High pressure chemistry of solids and liquids

Lead Research Organisation: University College London
Department Name: Chemistry


We will explore new solid state chemistries occurring under extreme conditions of high pressure and high temperature, combining high-pressure synthesis in large-volume devices with in situ studies in the diamond anvil cell. We will focus our studies on developing the solid state chemistry of new light element , compounds, based on C, O, N, H, B etc. , These usually provide molecular gases, liquids and organic compounds, but they also give rise to superhard solids like diamond and cubic boron nitride. We will also explore metastable thermodynamic pathways to new materials prepared under high-pressure conditions, combining chemical precursor routes to yield unusual new compounds and materials, and metastable compression/decompression strategies to tune the properties of the resulting materials. We will study the physical chemistry of liquids and glasses at high pressure, to explore the new phenomena of density-driven phase transitions and polyamorphism that are reported to occur in liquids and glasses at constant chemical composition. This is a new area in the physical science of liquids that needs to be explored and developed.


10 25 50
Description We investigated synthesis of new nitride materials from chemical precursor routes using high pressure-high temperature approaches. We discovered a new carbon nitride hydride compound C2N3H that was recoverable to room pressure : this is the first example of a series of new dense light element phases. We produced titanium nitride amorphous-crystalline nanocomposites and tested their mechanical properties. These did not have high hardness as expected but showed signs of unusual brittle-ductile behaviour under applied load. We investigated high pressure structures and phase transitions in oxide pyrochlores to understand their dielectric properties and in photocatalytically active titanium oxonitride. We adapted our high pressure techniques to form polycrystalline discs of TiO2 for photocatalytic testing, and developed new encapsulation in Teflon containers for experiments to introduce and trap Cs+ ions inside zeolites. That work has implications for radioactive waste immobilisation. We also investigated the high pressure structural behaviour and amorphisation of zirconolite that is proposed as a refractory ceramic radionuclide host. We investigated pressure-induced amorphous-amorphous phase transitions between glasses and liquids with different density. That constitutes a new branch of physical chemistry research. We investigated the formation and recovery of high-density metallic and superconducting forms of amorphous silicon and germanium, and the emergence of a low density "polyamorph" of glassy yttria-alumina mixtures following a liquid-liquid phase transition. That project is leading to creation of new ceramic/matrix nanocomposite materials. We used the EPSRC Senior Research Fellowship to open up new areas in high pressure biology and biophysics as well as soft matter studies. We Investigated the mechanical properties of cellulose resolving a long-standing issue between compression resistance along and between the chains, and studied amyloid fibrils compressed in different media to help distinguish between different structural models. We used our new Teflon high pressure cells developed for the Cs incorporation study to begin new investigations of bacterial survival into the GigaPascal range, long thought to be impossible. Our first results showed existence of E. coli populations to at least 2 GPa following sequential cloning of pressure-adapted survivors. We also applied our facilities and expertise to investigate Raman and fluorescence spectroscopy applied to collagen and cartilage samples, and developed a new methodology for investigation of early cartilage disease. Likewise we brought the fibre-optic and microbeam Raman techniques to bear on operando and in situ studies of catalysis in microchannel flow conditions. These "spin-out" activities are now incorporated in other projects including commercial development.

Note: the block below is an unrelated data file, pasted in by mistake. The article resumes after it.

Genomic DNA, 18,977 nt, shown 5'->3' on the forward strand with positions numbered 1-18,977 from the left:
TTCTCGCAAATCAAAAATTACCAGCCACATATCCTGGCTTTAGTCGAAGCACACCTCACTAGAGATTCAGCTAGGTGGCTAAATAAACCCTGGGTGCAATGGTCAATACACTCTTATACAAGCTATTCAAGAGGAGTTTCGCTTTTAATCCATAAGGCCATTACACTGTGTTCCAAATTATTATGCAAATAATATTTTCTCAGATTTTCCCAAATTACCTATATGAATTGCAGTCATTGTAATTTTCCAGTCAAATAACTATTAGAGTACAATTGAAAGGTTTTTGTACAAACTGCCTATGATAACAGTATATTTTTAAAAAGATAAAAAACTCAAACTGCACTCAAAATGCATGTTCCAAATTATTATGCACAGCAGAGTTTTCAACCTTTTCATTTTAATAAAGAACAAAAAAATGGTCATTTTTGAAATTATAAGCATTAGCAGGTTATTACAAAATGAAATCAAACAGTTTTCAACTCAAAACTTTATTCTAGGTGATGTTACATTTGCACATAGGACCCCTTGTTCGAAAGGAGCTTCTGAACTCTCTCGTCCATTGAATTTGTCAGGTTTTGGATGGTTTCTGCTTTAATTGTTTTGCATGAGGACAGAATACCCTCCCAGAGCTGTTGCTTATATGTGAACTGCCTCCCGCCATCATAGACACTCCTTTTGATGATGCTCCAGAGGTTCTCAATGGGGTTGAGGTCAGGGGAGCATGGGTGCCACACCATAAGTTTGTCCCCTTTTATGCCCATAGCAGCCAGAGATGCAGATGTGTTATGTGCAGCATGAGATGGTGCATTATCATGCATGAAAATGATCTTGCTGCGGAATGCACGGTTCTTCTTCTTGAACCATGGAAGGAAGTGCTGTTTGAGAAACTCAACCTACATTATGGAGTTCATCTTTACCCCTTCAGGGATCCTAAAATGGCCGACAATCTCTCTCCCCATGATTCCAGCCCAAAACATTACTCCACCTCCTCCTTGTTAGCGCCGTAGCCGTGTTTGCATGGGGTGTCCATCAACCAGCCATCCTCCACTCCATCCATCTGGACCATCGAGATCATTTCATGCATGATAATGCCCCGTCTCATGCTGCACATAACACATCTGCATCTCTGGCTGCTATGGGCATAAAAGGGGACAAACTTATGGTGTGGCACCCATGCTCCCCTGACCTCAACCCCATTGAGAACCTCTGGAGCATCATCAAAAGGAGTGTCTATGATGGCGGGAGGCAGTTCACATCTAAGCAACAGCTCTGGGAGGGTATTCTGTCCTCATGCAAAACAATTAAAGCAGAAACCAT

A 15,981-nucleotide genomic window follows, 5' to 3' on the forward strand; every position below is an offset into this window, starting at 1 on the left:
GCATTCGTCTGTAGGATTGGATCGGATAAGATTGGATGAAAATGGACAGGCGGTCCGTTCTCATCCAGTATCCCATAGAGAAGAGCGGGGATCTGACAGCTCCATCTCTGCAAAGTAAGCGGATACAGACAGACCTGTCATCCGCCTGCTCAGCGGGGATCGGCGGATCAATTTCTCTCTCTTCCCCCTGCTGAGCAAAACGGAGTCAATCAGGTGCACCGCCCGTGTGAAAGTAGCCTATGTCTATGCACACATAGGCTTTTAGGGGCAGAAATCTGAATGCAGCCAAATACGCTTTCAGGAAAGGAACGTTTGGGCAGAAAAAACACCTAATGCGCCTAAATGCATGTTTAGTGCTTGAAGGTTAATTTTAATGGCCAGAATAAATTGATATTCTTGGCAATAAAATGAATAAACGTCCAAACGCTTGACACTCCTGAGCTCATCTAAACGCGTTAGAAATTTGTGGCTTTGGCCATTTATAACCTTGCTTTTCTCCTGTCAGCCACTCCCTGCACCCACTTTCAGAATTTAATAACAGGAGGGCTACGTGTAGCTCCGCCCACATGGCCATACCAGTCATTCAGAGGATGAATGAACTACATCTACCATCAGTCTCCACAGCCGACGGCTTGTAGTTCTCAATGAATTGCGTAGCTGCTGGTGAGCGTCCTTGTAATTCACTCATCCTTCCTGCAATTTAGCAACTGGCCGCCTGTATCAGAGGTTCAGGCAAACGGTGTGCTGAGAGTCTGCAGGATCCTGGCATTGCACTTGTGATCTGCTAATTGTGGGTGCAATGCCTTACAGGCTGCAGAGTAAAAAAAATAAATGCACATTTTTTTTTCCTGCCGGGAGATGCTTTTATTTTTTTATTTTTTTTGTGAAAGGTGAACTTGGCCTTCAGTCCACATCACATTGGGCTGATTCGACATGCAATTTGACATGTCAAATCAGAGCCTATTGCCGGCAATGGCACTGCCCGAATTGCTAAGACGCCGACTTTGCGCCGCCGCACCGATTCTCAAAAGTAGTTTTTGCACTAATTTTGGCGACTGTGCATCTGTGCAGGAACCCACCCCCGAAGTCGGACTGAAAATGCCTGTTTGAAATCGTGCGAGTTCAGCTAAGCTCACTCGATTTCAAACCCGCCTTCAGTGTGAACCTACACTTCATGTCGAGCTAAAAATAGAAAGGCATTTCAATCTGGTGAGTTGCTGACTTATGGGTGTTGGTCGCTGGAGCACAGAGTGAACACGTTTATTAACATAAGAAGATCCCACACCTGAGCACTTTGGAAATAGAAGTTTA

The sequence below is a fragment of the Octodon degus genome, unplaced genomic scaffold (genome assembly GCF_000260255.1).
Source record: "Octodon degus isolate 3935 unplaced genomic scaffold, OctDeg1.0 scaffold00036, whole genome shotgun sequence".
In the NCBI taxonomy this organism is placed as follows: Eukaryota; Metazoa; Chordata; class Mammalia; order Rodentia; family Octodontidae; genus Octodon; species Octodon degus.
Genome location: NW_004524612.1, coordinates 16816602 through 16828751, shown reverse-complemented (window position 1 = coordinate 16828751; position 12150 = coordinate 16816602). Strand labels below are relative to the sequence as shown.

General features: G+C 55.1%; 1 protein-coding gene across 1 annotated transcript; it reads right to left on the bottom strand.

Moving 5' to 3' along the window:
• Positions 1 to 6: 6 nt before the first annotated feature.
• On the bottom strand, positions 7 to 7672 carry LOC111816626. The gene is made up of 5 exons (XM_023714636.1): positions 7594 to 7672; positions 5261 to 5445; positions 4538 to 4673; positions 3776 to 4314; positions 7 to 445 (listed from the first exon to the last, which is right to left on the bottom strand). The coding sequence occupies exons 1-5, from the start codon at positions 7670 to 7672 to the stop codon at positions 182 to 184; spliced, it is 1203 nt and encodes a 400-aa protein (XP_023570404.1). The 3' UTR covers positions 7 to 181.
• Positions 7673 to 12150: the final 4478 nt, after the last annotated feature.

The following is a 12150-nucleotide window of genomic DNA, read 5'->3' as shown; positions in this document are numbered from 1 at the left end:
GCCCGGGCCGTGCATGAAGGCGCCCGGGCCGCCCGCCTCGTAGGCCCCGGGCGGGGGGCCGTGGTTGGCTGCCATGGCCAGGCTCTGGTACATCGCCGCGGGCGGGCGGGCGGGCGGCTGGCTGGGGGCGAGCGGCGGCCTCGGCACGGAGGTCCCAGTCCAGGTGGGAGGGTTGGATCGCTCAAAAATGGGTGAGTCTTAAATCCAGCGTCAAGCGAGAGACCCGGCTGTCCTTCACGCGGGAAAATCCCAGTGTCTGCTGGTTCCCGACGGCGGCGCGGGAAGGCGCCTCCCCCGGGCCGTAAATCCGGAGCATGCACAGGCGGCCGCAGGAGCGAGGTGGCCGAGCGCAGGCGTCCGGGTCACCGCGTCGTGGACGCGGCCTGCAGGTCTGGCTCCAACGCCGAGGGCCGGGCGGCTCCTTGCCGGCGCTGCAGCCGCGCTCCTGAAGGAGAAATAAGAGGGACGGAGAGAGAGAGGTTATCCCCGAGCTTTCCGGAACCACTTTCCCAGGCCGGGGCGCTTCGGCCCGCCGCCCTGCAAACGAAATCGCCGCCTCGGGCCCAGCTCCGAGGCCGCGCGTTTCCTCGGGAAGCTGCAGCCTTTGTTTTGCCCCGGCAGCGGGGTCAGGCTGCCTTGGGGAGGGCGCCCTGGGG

Exploitation Route The new high pressure materials especially nitrides have potential applications in photocatalysis and other optoelectronic device applications : however the research results are still highly "upstream" and need more fundamental research and development to achieve potentially useful technology.